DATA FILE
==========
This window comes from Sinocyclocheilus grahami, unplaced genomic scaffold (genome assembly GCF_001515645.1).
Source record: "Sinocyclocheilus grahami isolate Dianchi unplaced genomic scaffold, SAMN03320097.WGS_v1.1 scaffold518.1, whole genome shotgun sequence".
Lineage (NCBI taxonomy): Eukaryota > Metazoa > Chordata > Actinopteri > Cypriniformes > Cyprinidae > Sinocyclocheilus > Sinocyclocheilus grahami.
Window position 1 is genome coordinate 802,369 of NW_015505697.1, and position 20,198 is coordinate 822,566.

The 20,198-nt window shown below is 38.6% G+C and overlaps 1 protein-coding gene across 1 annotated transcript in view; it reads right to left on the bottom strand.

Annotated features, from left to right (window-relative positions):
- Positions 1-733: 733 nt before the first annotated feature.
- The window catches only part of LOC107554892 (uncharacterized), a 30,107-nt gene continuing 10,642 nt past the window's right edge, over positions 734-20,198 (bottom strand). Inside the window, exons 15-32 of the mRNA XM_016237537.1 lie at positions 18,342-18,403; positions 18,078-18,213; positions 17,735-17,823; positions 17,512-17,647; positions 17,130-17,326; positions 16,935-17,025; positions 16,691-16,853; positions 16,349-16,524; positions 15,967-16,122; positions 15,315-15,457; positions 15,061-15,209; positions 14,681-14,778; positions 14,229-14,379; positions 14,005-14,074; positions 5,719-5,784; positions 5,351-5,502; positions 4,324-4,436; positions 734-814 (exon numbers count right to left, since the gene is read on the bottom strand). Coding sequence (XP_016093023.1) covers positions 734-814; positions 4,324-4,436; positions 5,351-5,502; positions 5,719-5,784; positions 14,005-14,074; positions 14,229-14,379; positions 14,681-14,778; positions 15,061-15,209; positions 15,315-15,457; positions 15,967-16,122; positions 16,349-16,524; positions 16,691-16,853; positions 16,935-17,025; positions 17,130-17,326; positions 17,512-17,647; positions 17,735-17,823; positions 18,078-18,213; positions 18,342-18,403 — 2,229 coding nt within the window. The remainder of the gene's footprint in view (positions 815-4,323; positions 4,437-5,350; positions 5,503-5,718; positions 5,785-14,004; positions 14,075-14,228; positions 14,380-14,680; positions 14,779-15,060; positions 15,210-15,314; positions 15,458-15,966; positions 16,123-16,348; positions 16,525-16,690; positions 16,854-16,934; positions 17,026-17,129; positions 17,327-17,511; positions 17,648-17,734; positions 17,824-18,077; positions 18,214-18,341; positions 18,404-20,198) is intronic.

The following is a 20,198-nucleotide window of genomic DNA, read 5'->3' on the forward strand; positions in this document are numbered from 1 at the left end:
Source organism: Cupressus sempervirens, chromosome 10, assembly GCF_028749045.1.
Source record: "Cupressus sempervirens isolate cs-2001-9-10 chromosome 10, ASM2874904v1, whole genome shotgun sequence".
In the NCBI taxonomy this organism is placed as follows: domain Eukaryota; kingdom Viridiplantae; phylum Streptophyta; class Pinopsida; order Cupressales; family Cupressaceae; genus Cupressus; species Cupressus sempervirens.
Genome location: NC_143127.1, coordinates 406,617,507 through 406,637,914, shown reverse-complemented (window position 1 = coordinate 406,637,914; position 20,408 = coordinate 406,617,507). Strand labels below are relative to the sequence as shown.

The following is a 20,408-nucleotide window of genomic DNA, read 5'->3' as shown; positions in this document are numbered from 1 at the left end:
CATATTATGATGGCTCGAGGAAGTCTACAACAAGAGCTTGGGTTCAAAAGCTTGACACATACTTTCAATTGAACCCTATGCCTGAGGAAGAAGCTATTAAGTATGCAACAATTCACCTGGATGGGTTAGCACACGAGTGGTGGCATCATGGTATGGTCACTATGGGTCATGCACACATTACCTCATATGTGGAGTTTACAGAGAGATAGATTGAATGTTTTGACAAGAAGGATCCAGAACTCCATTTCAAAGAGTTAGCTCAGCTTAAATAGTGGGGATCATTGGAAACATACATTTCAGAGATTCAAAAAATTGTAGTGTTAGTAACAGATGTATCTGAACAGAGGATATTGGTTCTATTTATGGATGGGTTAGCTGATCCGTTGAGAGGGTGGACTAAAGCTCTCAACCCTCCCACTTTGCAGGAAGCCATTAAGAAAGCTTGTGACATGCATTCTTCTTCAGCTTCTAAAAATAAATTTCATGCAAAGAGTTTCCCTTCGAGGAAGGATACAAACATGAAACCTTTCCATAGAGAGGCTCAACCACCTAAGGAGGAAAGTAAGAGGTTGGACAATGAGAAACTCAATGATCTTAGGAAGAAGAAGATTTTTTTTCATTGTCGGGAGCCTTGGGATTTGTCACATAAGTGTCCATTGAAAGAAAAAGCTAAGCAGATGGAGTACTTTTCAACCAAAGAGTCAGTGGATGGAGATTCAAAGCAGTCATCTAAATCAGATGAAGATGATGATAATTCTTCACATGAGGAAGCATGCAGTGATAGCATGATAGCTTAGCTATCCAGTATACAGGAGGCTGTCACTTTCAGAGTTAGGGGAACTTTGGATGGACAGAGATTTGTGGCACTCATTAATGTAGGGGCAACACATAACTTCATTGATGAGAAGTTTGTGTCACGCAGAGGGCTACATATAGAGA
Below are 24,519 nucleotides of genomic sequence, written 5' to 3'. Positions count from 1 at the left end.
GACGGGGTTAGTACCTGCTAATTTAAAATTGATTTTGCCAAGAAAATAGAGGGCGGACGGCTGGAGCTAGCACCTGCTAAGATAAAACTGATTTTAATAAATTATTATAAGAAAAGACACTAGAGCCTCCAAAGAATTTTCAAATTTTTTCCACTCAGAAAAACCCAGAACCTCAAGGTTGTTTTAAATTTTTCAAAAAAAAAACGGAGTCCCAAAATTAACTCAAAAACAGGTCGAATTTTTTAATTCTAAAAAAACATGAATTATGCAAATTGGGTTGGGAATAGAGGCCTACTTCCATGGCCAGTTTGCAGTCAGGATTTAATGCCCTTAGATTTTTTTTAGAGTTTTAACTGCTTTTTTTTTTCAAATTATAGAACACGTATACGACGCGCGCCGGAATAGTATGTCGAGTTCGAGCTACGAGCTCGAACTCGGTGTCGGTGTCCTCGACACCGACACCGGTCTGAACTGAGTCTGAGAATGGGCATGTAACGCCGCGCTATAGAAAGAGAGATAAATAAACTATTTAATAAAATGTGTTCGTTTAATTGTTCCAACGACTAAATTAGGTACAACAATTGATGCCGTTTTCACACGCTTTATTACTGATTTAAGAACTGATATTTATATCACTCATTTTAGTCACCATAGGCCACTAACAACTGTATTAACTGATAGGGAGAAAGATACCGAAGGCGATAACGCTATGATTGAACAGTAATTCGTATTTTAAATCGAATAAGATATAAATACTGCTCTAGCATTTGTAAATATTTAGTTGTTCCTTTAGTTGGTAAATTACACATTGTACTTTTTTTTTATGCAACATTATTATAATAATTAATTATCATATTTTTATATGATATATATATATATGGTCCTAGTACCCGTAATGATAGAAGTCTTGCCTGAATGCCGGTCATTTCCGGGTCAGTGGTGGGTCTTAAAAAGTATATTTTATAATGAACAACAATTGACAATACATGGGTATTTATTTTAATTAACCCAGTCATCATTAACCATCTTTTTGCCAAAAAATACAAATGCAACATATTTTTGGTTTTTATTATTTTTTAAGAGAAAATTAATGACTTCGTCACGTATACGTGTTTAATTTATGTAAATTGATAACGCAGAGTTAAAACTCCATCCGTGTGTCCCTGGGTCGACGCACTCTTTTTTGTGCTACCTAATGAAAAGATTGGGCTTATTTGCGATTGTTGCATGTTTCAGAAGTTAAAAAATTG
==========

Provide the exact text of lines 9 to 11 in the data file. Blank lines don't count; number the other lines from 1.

The following is a 20,198-nucleotide window of genomic DNA, read 5'->3' on the forward strand; positions in this document are numbered from 1 at the left end:
Source organism: Cupressus sempervirens, chromosome 10, assembly GCF_028749045.1.
Source record: "Cupressus sempervirens isolate cs-2001-9-10 chromosome 10, ASM2874904v1, whole genome shotgun sequence".